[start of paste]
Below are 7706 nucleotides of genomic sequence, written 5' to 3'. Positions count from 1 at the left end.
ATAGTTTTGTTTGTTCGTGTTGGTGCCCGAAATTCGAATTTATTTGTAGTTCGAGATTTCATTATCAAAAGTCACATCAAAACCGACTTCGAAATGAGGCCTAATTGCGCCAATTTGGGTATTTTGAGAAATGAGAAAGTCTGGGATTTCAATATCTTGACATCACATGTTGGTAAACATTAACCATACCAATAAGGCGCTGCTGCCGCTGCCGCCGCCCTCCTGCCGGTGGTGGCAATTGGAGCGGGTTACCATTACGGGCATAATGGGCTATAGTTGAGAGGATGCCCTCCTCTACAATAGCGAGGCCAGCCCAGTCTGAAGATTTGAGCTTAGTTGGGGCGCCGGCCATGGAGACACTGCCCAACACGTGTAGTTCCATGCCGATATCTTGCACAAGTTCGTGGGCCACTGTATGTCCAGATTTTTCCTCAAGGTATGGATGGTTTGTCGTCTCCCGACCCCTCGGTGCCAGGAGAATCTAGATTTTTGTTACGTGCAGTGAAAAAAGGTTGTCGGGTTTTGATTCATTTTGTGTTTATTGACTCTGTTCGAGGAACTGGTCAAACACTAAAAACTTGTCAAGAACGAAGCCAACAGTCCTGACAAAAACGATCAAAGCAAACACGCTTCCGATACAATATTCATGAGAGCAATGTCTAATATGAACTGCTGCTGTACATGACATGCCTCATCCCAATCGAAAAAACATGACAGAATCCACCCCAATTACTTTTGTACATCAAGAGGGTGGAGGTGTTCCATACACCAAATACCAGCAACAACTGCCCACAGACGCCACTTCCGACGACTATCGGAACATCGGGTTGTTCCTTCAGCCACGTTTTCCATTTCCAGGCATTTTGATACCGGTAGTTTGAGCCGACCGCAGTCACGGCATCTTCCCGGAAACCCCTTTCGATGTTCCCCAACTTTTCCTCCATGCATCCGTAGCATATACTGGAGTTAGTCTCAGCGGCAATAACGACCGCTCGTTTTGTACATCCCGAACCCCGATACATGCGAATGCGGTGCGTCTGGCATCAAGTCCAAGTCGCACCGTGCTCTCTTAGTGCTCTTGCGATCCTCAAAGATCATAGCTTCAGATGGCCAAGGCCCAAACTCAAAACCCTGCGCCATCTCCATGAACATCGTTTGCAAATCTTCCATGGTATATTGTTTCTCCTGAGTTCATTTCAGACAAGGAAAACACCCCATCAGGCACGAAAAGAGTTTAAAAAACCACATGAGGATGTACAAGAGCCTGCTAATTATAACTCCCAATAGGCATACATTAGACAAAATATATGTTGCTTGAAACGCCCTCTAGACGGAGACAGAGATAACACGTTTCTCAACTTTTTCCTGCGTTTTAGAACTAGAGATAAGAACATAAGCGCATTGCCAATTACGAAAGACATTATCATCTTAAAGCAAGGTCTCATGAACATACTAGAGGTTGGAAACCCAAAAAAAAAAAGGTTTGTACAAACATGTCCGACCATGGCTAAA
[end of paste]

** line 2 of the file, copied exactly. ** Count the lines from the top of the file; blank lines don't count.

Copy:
ATAGTTTTGTTTGTTCGTGTTGGTGCCCGAAATTCGAATTTATTTGTAGTTCGAGATTTCATTATCAAAAGTCACATCAAAACCGACTTCGAAATGAGGCCTAATTGCGCCAATTTGGGTATTTTGAGAAATGAGAAAGTCTGGGATTTCAATATCTTGACATCACATGTTGGTAAACATTAACCATACCAATAAGGCGCTGCTGCCGCTGCCGCCGCCCTCCTGCCGGTGGTGGCAATTGGAGCGGGTTACCATTACGGGCATAATGGGCTATAGTTGAGAGGATGCCCTCCTCTACAATAGCGAGGCCAGCCCAGTCTGAAGATTTGAGCTTAGTTGGGGCGCCGGCCATGGAGACACTGCCCAACACGTGTAGTTCCATGCCGATATCTTGCACAAGTTCGTGGGCCACTGTATGTCCAGATTTTTCCTCAAGGTATGGATGGTTTGTCGTCTCCCGACCCCTCGGTGCCAGGAGAATCTAGATTTTTGTTACGTGCAGTGAAAAAAGGTTGTCGGGTTTTGATTCATTTTGTGTTTATTGACTCTGTTCGAGGAACTGGTCAAACACTAAAAACTTGTCAAGAACGAAGCCAACAGTCCTGACAAAAACGATCAAAGCAAACACGCTTCCGATACAATATTCATGAGAGCAATGTCTAATATGAACTGCTGCTGTACATGACATGCCTCATCCCAATCGAAAAAACATGACAGAATCCACCCCAATTACTTTTGTACATCAAGAGGGTGGAGGTGTTCCATACACCAAATACCAGCAACAACTGCCCACAGACGCCACTTCCGACGACTATCGGAACATCGGGTTGTTCCTTCAGCCACGTTTTCCATTTCCAGGCATTTTGATACCGGTAGTTTGAGCCGACCGCAGTCACGGCATCTTCCCGGAAACCCCTTTCGATGTTCCCCAACTTTTCCTCCATGCATCCGTAGCATATACTGGAGTTAGTCTCAGCGGCAATAACGACCGCTCGTTTTGTACATCCCGAACCCCGATACATGCGAATGCGGTGCGTCTGGCATCAAGTCCAAGTCGCACCGTGCTCTCTTAGTGCTCTTGCGATCCTCAAAGATCATAGCTTCAGATGGCCAAGGCCCAAACTCAAAACCCTGCGCCATCTCCATGAACATCGTTTGCAAATCTTCCATGGTATATTGTTTCTCCTGAGTTCATTTCAGACAAGGAAAACACCCCATCAGGCACGAAAAGAGTTTAAAAAACCACATGAGGATGTACAAGAGCCTGCTAATTATAACTCCCAATAGGCATACATTAGACAAAATATATGTTGCTTGAAACGCCCTCTAGACGGAGACAGAGATAACACGTTTCTCAACTTTTTCCTGCGTTTTAGAACTAGAGATAAGAACATAAGCGCATTGCCAATTACGAAAGACATTATCATCTTAAAGCAAGGTCTCATGAACATACTAGAGGTTGGAAACCCAAAAAAAAAAAGGTTTGTACAAACATGTCCGACCATGGCTAAA